The new supergroup blog Maven Yavin (great name) has a neat post by Lamedzayin on tekhelet. As I started to read it, I thought to myself "Wow, this is neat. I wish I could make some tenuous connection to Pesach, so I could link to it." Then I read the 3rd paragraph. Maybe for my next birthday, the Saintly Woman will get me some snail snot stained threads. Speaking of my birthday (zayin Adar, you have plenty of advance notice), I don't own the Guggenheimer or Bokser books.

Wednesday, November 16, 2005

Bene Berak seder I

One of the first bits in Magid is the story of the sages in Bene Berak.

מַעֲשֶׂה בְּרַבִּי אֱלִיעֶזֶר וְרַבִּי יְהוֹשֻעַ וְרַבִּי אֶלְעָזָר בֶּן עֲזַרְיָה וְרַבְּי עֲקִיבָא וְרַבִּי טַרְפוֹן שֶהָיוּ מְסֻבִּין בִּבְנֵי בְרַק, וְהָיוּ מְסַפְּרִים בִּיצִיאַת מִצְרַיִם כָּל אוֹתוֹ הַלַּיְלָה עַד שֶׁבָּאוּ תַלְמִידֵיהֶם וְאָמְרוּ לָהֶם: רַבּוֹתֵינוּ, הִגִּיעַ זְמַן קְרִיאַת שְׁמַע שֶׁל שַׁחֲרִית.

It happened that Rabbi Eliezer, Rabbi Yehoshua, Rabbi Elazar ben Azaryah, Rabbi Akiva and Rabbi Tarphon were reclining in B'nei Berak. They were discussing the exodus from Egypt all that night, until their students came and told them: "Our Masters! The time has come for reciting the morning Shema!"

The origin of this account is unknown, although there is a very similar report related in Tosefta Pesahim 10:12 regarding R. Gamaliel's circle at the home of Boethus bar Zonin in Lud. Why did the author of the Hagadah include this story rather than the one in the Tosefta? Baruch Bokser, in his Origins of the Seder, theorizes that it is because R. Gamaliel studied the halakhot of Pesach while the 5 Rabbis studied about the story of the Exodus, a topic of wider interest. The Mekhilta Pisha (18) deals with this topic in a more straight forward fashion. R. Eliezer quotes the Wise son's question (Ex. 13:14) as proof that even those who are experts in Torah need to engage in study Seder night.

Tuesday, November 15, 2005


In a previous post, we touched upon the famous story of Lot's wife turning into a pillar of salt.
Parshablog has an interesting post suggesting that perhaps that was not the case. He also has some interesting Harry Potter theories.

Sunday, November 13, 2005

Who knows 14?

These last 3 songs of the seder are thought to have been composed in Judeo-German (which later evolved in Yiddish). Although they were originally only found in Ashkenazi Hagadot, Sephardic publishers in Livorno, Italy who had close contact with Austrian Jews later became the chief source of Jewish books for communities that had fled from Spain to Syria, Iraq, Persia, etc. (Guggenheimer)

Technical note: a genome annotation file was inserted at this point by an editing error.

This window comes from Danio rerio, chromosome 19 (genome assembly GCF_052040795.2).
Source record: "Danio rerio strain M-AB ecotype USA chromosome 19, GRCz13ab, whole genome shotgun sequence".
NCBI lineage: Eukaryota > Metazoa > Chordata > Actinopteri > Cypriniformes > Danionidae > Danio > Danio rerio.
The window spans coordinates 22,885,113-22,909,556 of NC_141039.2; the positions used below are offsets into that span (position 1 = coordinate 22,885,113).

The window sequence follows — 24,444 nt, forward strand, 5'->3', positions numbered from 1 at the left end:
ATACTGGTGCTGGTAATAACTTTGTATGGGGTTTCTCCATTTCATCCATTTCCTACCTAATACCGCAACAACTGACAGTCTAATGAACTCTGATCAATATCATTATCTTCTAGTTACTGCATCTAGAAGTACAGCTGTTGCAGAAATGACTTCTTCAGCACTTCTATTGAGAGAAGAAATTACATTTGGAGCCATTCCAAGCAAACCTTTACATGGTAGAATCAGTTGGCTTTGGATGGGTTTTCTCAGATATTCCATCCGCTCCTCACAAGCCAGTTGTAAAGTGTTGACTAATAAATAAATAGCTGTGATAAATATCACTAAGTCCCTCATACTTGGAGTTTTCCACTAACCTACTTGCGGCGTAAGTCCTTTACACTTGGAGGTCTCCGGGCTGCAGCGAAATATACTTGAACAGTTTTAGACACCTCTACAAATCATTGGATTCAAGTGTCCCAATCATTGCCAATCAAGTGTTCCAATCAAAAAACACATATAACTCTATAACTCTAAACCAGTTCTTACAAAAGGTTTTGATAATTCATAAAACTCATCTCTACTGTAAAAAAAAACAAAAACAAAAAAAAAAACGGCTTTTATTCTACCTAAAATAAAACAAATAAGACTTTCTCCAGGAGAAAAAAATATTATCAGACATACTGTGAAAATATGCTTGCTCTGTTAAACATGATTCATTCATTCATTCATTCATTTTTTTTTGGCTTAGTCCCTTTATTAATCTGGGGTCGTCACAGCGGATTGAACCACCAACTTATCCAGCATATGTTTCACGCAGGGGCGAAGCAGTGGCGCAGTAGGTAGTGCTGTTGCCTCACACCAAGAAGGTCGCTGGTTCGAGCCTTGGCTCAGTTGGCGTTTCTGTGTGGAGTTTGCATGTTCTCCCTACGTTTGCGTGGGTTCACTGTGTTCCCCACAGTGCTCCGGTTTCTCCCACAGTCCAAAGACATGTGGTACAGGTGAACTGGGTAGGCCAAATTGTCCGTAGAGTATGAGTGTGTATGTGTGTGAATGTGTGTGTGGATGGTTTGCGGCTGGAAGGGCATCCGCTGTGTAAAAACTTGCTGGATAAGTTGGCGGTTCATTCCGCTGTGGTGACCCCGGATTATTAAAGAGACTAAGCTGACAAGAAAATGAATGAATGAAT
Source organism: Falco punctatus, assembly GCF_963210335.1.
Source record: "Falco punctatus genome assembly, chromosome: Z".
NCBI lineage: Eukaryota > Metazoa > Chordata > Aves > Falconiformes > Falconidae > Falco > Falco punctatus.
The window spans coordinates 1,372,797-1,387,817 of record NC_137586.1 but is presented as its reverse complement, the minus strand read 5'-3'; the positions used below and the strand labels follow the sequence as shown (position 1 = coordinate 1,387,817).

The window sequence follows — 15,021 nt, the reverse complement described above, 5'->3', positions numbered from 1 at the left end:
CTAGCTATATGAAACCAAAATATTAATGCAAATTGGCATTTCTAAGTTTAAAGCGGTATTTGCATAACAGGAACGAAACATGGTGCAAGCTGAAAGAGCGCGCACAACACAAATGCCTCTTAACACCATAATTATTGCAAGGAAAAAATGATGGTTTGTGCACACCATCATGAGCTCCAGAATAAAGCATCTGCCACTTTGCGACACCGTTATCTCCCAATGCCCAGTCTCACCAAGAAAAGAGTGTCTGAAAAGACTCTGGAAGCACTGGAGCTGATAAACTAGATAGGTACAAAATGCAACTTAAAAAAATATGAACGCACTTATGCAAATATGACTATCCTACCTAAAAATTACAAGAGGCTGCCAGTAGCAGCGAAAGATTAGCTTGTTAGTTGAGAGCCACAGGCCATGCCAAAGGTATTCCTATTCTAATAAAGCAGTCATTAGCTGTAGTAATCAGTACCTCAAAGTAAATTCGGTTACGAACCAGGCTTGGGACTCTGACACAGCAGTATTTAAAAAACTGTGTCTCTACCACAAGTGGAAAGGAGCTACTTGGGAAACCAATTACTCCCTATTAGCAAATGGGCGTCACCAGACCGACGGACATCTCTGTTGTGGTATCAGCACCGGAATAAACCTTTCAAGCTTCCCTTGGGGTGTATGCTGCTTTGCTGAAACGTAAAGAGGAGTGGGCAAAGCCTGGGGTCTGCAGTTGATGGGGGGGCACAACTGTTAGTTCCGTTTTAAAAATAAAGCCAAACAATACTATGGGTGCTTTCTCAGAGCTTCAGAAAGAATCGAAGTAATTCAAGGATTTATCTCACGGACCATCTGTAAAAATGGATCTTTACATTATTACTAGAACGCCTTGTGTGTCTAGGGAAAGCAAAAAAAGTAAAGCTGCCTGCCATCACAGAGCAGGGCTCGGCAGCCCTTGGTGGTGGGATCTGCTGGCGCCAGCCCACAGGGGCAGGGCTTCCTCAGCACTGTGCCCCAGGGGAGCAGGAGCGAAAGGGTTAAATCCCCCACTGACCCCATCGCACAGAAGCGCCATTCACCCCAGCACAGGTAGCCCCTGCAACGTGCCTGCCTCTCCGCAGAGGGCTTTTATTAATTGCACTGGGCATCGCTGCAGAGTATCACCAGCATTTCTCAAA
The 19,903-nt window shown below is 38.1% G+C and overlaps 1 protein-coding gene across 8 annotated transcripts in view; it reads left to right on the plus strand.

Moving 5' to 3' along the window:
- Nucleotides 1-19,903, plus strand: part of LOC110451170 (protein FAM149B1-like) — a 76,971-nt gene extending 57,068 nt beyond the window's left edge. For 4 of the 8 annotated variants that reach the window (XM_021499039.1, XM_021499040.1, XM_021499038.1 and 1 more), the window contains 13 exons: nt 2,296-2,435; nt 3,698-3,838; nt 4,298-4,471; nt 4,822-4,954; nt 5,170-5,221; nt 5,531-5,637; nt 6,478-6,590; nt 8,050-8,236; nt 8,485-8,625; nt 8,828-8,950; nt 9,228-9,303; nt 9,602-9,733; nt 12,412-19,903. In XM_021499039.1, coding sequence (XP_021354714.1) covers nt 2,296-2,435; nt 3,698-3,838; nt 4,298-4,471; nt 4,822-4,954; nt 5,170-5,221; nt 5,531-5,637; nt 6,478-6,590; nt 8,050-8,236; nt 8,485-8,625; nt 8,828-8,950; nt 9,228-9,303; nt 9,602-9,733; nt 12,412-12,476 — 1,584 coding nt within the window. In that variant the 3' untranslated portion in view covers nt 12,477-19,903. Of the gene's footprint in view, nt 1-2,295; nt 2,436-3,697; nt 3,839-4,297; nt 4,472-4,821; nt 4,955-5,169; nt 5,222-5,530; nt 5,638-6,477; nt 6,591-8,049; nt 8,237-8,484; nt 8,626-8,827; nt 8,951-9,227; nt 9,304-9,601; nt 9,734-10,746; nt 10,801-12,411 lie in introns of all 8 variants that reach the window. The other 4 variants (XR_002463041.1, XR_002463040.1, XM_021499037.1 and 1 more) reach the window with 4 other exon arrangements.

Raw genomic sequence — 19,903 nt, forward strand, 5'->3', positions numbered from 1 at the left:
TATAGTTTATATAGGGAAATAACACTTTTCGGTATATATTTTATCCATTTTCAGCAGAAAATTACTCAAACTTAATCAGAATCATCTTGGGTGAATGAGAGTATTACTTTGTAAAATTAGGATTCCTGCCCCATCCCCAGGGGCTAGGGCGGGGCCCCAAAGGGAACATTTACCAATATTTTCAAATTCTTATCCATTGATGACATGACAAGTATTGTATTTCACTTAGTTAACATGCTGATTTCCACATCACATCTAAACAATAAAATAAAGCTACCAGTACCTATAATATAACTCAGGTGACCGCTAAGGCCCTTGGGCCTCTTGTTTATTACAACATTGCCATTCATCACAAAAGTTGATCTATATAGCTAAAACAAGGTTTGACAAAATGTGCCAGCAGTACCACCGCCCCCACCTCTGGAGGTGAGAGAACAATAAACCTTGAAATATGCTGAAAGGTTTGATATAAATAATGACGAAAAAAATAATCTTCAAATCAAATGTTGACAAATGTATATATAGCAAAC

Ehad mi yodea is a variation on a Christian carol that goes up to 12. Variations include Latin, German, English, Spanish, Italian and include some of the same symbols for each numbers. Archer Taylor believes that it originates from Sanskrit. While it has been thought to have been cribbed from the German version, there have been recent attempts to show that it is older, used for other contexts than the seder. Some French scholars attribute it to the ancient Druids. Some are starting to think that the Hebrew may have preceded the European versions. (The Passover Song of the Kid and an Equivalent from New England William Wells Newell The Journal of American Folklore > Vol. 18, No. 68 (Jan., 1905), pp. 33-48 ; Songs of the "Twelve Numbers" and the Hebrew Chant of "Echod mi Yodea" Leah Rachel Clara YoffieThe Journal of American Folklore > Vol. 62, No. 246 (Oct., 1949), pp. 382-411 )

In Ceylon and Cochin, versions of this song, often bawdy ones, were sung on Shabbat the week of a wedding. (The Schocken Passover Haggadah by Nahum N. Glatzer)

The number 13 is considered positive in Jewish literature. Guggenheimer posits that the Christians diabolized the number which is connected to G-d's universal kindness (because it is referred to in the 13 attributes of God?) whereas Christianity holds that salvation is for a select few. This seems a bit arbitrary although I'd be interested in hearing this further explained.